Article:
Week 8: Cross-Overs – I haven’t read any of these, but I’ve heard great things about Room by Emma Donoghue.

    Week 9: Coming of Age and LGBTQ – Winger by Andrew Smith and Will Grayson, Will Grayson by John Green & David Levithan. Okay let me just tell you how AMAZING Winger is! Like SOOOOO great; a must-read!!! And then Will Grayson, Will Grayson has all I want in a book. The dual perspectives is great and who can go wrong with Green and Levithan!

    Week 10: Graphically Speaking – I really like the art in Anya’s Ghost by Vera Brosgol, and it is a good ghost story; starts off sweet but then BOOM! creepy/scary. Very well-done.

    Week 11: Real Lives – Again, I haven’t read any of these, but We’ve Got a Job: The 1963 Birmingham Children’s March by Cynthia Y. Levinson sounds really interesting.

    Week 12: Steampunk – Clockwork Angel (The Infernal Devices) by Cassandra Clare. A must-read, and you don’t need to have read her first series, The Mortal Instruments, to enjoy this one. Great setting and interweaving of magic with science.

    Week 13: Book Challenges and Pushing Boundaries – Speak by Laurie Halse Anderson. If you take any of my suggestions to heart, then it needs to be to read Speak. This is the book that spark my journey to librarianship and youth services. I love this book, and I love Anderson.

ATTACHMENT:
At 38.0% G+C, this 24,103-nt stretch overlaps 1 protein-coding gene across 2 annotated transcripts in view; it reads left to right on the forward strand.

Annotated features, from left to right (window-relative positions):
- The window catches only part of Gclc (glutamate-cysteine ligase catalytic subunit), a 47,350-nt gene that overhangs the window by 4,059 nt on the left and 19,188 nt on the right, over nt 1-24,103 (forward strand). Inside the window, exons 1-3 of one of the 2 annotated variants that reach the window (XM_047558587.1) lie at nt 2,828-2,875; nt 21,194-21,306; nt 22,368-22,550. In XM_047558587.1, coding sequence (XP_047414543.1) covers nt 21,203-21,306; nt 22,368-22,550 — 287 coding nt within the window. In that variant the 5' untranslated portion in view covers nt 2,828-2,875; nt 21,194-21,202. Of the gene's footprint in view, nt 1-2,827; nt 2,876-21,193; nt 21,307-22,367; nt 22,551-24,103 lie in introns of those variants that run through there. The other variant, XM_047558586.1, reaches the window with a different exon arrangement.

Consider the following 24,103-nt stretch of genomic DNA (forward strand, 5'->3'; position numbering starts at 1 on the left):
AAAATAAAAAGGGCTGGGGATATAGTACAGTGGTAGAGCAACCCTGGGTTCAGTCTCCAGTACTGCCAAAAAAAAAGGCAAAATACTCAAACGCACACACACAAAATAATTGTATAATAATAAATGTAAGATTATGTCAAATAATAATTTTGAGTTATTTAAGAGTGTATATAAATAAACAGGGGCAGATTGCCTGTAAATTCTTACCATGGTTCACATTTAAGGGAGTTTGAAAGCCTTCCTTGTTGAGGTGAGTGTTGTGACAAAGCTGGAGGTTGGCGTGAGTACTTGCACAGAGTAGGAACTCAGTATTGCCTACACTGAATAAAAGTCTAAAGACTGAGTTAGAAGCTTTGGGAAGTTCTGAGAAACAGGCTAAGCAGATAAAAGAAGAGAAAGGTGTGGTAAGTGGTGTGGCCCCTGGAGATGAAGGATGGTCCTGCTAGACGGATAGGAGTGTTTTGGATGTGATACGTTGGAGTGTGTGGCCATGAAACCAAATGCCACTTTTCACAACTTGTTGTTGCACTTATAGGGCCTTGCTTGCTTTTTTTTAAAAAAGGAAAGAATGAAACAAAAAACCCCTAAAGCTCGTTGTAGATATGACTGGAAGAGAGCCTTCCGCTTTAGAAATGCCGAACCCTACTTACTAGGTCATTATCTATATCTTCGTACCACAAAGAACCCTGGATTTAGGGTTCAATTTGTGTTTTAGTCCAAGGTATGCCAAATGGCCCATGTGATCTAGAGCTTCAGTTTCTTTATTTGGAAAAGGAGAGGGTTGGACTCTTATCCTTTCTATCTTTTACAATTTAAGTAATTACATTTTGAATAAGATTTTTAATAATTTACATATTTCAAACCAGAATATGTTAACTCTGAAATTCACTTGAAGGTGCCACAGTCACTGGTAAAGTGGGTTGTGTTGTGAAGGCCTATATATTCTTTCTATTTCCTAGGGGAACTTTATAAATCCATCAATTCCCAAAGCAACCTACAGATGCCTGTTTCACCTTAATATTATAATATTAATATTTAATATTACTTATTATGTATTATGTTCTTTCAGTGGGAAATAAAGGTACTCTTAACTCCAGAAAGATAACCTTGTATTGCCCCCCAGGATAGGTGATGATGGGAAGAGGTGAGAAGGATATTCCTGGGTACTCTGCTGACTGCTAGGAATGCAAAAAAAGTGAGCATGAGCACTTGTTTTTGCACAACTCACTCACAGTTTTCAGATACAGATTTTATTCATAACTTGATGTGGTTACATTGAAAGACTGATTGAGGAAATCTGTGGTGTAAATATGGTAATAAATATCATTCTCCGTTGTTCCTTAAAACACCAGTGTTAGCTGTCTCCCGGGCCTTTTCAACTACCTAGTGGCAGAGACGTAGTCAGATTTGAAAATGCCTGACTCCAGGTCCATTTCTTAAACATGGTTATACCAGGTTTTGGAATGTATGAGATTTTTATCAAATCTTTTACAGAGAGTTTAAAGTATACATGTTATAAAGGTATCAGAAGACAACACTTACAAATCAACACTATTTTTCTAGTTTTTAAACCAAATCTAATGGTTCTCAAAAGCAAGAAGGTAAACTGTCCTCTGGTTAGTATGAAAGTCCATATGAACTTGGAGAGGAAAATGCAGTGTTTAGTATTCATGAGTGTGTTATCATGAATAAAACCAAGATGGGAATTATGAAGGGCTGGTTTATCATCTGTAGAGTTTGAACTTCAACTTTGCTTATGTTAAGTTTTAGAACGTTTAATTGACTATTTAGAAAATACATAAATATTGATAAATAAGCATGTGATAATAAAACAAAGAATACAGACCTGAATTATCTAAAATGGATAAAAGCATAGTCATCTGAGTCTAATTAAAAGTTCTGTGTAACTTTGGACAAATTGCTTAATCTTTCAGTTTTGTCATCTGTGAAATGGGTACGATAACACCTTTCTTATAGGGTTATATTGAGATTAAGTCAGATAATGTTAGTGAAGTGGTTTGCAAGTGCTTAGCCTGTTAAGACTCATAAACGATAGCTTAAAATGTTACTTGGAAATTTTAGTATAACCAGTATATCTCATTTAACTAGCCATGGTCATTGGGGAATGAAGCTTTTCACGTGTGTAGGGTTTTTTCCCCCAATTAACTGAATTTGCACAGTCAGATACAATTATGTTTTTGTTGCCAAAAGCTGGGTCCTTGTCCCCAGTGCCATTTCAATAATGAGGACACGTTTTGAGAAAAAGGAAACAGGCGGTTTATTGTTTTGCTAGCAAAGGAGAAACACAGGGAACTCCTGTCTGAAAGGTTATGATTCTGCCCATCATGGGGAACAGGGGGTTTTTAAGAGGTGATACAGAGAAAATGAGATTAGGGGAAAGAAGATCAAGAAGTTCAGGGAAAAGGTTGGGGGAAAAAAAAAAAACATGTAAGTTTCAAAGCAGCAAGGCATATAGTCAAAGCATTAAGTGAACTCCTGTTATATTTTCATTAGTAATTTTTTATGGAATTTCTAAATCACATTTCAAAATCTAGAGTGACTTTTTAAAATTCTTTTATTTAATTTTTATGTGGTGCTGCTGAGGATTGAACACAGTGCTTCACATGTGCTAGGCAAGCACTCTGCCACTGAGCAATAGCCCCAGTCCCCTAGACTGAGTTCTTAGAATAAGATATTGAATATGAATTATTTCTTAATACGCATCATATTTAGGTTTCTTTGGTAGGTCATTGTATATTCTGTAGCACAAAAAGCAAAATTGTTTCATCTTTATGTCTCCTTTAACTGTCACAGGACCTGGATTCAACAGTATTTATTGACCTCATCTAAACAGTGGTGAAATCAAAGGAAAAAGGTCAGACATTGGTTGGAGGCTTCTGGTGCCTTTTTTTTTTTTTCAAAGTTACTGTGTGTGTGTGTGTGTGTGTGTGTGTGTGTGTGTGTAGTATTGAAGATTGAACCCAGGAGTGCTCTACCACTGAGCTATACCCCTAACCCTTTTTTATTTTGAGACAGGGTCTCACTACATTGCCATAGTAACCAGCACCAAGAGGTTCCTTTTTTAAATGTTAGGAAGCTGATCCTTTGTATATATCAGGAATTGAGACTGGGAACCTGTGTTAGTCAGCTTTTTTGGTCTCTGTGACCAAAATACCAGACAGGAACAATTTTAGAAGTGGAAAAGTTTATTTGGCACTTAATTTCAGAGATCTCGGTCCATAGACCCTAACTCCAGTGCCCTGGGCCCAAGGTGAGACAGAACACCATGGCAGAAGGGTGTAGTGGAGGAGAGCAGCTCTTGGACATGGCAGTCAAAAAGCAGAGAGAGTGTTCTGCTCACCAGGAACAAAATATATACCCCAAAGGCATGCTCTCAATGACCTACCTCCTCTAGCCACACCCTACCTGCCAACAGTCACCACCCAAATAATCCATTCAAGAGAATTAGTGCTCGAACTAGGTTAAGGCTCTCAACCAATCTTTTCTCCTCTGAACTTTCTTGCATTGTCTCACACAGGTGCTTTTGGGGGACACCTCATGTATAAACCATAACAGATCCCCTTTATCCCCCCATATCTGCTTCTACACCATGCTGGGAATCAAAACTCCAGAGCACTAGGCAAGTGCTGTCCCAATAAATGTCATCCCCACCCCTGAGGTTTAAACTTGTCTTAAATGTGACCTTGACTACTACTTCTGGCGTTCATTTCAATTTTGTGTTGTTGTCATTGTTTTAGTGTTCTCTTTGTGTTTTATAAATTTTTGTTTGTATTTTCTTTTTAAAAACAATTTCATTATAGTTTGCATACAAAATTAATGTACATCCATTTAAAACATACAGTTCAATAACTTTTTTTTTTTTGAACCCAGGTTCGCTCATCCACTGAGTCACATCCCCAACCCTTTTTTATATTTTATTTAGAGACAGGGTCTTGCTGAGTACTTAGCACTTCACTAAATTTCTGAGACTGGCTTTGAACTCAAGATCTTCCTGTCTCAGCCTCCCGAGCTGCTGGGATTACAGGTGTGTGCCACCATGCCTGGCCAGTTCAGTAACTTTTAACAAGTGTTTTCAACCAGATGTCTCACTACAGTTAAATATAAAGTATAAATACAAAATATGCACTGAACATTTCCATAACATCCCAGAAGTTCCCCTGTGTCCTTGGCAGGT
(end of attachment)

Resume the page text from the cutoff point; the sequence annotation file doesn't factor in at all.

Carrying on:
Sorry the comment was so long! I want to be taking this class with you; it makes me bittersweet for my Young Adult Literature class. I hope you enjoy your classes this semester, both Introduction to Public Libraries and Young Adult Literature were excellent when I took them.
    Elisquared recently posted…Hellhole by Gina Damico (Review and Book Tour)

    • Jana

      Yay! Congratulations on graduating! I can’t wait to be done. How long was your program designed to be? Mine is a 3-year program, which feels so long for anything other than medical fields.